Samsung's day of reckoning in Apple fight fast approaches

Samsung can breathe a small sigh of relief. While a US District Judge says that Galaxy Tab 10.1 infringes on patents held by Apple, she refused to award the preliminary injunction the Cupertino, Calif.-based company seeks.

Lawyers for both companies appeared before US District Judge Lucy Koh in a long-anticipated court hearing yesterday. Samsung can continue selling Tab 10.1 as well as the Droid Charge, Galaxy S 4G, and Infuse 4G in the United States. For how much longer, with the holidays fast approaching, is uncertain.

Both Verizon and T-Mobile had filed legal briefs supporting Samsung. T-Mobile sells the Galaxy S 4G and plans to offer the Galaxy Tab 10.1. Verizon sells the Droid Charge and Tab 10.1, and they are among the crown jewels of the carrier's 4G LTE network. The companies argued that the injunction would cause"unnecessary harm" to both the carriers and its customers.

Apple asked for an injunction based on utility patents, which involve specific functions of the tablet itself, as well as design patents that involve the device itself.

Apple's Utility Patents

Specifically, the utility patents in question are:

  • #7,479,949 or "Touch screen device, method, and graphical user interface for determining commands by applying heuristics"
  • #RE41,922 "Method and apparatus for providing translucent images on a computer display"
  • #7,863,353 "Cantilevered push button having multiple contacts and fulcrums"
  • #7,789,697 "Plug detection mechanisms"
  • #7,912,501 "Audio I/O headset plug and plug detection circuitry."

Koh hasn't thrown down the gauntlet on Samsung, unlike courts in some other countries. There may be good reason: a cursory scan of these aforementioned patents show that the technologies mentioned are a part in some form of just about every modern smart device.

Due to this, Samsung could argue in court that it is being singled out, being one of Apple's major competitors. If Koh issues an injunction against the South Korean electronics maker, it could set a precedent that Apple may use in filing injunctions against just about any electronics maker out there. Apple -- patent bully or not -- could use any precedents to gain an unfair advantage over competitors.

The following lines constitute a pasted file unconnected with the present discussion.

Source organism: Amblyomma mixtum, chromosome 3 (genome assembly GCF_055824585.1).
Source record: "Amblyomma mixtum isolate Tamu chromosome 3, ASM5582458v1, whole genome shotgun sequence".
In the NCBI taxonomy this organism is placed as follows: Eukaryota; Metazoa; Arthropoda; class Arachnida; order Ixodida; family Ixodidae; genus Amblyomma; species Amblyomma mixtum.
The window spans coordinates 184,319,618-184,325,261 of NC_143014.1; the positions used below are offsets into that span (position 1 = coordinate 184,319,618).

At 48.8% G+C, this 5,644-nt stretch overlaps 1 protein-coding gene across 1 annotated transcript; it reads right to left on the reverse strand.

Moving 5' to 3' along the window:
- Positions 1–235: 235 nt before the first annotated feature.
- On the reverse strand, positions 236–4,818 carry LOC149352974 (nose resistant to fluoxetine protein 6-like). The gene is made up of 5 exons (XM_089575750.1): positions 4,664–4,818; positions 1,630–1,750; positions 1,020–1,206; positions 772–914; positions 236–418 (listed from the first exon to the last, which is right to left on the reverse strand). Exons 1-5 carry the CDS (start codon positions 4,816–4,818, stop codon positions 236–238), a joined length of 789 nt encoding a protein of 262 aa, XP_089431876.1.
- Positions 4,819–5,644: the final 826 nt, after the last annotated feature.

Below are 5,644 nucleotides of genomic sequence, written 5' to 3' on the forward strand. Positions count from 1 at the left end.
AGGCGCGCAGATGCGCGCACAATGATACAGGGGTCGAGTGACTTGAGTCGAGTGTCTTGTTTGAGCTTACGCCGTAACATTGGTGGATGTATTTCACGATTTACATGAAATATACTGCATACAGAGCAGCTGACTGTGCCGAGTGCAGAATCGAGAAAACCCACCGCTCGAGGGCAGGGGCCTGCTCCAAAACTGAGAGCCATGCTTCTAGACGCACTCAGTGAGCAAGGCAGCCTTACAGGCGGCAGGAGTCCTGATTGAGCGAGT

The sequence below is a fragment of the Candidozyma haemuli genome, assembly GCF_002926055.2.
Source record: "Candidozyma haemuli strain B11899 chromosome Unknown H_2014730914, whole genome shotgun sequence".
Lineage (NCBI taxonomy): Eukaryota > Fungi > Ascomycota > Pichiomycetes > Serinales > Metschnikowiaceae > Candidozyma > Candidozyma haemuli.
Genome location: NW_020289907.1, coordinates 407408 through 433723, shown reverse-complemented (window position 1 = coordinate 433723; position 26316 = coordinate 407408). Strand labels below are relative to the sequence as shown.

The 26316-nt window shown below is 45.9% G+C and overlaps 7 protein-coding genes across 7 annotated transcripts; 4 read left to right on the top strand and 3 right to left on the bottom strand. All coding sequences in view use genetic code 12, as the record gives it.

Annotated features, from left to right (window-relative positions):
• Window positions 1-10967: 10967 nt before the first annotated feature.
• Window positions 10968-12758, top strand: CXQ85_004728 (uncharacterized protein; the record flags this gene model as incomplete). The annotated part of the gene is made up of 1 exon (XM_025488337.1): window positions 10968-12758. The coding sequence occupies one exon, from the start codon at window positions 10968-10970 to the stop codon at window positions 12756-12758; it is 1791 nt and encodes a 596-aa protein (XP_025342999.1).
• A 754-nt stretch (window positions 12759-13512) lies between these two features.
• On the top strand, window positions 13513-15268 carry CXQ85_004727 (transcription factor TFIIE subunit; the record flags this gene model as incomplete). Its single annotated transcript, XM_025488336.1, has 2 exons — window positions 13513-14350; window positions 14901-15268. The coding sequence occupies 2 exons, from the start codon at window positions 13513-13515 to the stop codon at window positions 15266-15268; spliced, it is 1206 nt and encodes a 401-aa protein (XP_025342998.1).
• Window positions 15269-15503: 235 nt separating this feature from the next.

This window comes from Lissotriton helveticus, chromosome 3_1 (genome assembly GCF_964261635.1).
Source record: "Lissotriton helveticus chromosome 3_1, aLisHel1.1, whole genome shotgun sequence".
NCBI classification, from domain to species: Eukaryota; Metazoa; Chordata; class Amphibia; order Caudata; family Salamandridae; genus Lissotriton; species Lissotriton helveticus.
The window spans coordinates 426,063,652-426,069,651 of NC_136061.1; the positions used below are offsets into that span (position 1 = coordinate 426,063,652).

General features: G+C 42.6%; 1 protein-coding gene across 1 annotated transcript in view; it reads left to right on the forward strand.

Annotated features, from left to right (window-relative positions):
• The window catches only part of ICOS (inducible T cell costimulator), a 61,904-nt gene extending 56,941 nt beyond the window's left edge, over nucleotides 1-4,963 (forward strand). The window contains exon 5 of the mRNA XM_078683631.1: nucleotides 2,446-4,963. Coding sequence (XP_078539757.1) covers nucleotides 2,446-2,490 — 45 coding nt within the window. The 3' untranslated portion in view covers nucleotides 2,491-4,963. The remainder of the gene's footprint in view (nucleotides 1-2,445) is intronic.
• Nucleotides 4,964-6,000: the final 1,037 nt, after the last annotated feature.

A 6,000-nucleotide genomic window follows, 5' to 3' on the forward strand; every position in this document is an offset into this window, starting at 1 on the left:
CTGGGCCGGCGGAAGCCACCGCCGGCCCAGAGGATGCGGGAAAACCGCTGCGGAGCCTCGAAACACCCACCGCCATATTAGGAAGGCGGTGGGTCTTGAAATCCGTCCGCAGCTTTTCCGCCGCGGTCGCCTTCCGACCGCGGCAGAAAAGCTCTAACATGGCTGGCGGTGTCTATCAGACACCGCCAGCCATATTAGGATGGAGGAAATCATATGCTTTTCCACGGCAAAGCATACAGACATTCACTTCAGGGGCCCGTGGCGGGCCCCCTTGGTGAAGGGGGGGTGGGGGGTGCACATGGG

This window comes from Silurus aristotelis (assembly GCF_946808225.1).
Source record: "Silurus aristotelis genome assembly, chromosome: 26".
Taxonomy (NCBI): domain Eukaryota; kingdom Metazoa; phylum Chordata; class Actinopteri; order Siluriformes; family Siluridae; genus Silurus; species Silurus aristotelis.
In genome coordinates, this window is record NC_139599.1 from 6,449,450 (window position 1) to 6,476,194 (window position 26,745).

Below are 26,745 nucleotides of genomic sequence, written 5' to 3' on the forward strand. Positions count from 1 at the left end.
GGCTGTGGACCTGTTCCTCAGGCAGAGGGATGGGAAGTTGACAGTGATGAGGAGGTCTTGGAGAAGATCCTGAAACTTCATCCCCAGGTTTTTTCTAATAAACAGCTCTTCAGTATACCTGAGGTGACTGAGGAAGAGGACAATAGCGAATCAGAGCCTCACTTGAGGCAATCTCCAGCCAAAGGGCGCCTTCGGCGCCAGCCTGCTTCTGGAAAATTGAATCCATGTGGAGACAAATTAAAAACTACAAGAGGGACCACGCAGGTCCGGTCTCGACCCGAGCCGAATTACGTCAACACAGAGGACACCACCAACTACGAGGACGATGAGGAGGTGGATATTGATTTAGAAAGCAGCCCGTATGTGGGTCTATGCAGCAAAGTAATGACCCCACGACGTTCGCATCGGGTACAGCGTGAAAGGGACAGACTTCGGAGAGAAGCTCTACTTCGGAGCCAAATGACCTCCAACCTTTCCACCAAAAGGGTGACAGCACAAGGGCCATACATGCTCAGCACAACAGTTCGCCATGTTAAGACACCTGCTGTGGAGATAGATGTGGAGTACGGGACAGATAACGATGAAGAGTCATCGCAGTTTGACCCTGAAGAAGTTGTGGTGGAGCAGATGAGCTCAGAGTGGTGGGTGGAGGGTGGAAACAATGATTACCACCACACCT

Design Patents, Apple's Ace?

Based on Koh's comments during yesterday's hearing, Apple will have to make its case on the design patents. This may be Apple's ace in the hole. Specifically, the design patents in question are #D558,757 and #D618,678, for iPhone and iPad, respectively.

The European Union has laws specific to protecting vendors from competitors copying products' look and feel. This is different from the patent cases here. A German court issued an injunction stopping the sale of the Tab 10.1 there -- despite Apple lawyers apparently doctoring images to make the Tab look more like the iPad 2, something that certainly brought on a good deal of criticism aimed at Apple.

On the subject of the similarities between the two tablets, made the point in one of the most poignant moments of Thursday's hearing. She held up both devices for Samsung's lawyers and asked which device was which.

Reuters court reporter Dan Levine summed up the scene in this tweet: "Koh just held both tablets above her head, one in each hand, asked Samsung lawyers to identify which was which. Took them a while to do so," he wrote.

Despite the demonstration, Koh didn't indicate whether or not she was inclined to grant a preliminary injucntion based on the design patents.

Defeat in Australia

Samsung may have had some good news Thursday in the United States, but a day earlier in Australia, that was not the case. There, Apple received a temporary injunction banning the sale of the Tab 10.1 in that country, and there the utility patent argument succeeded.

Justice Annabelle Bennett ruled that the touchscreen functionality of the Tab infringed on Apple's patents. Samsung attempted to settle with Apple earlier this month, but Apple chose to press on in court.

Apple also has a case in the Netherlands but there is no final ruling yet -- (there Galaxy smartphones are banned).

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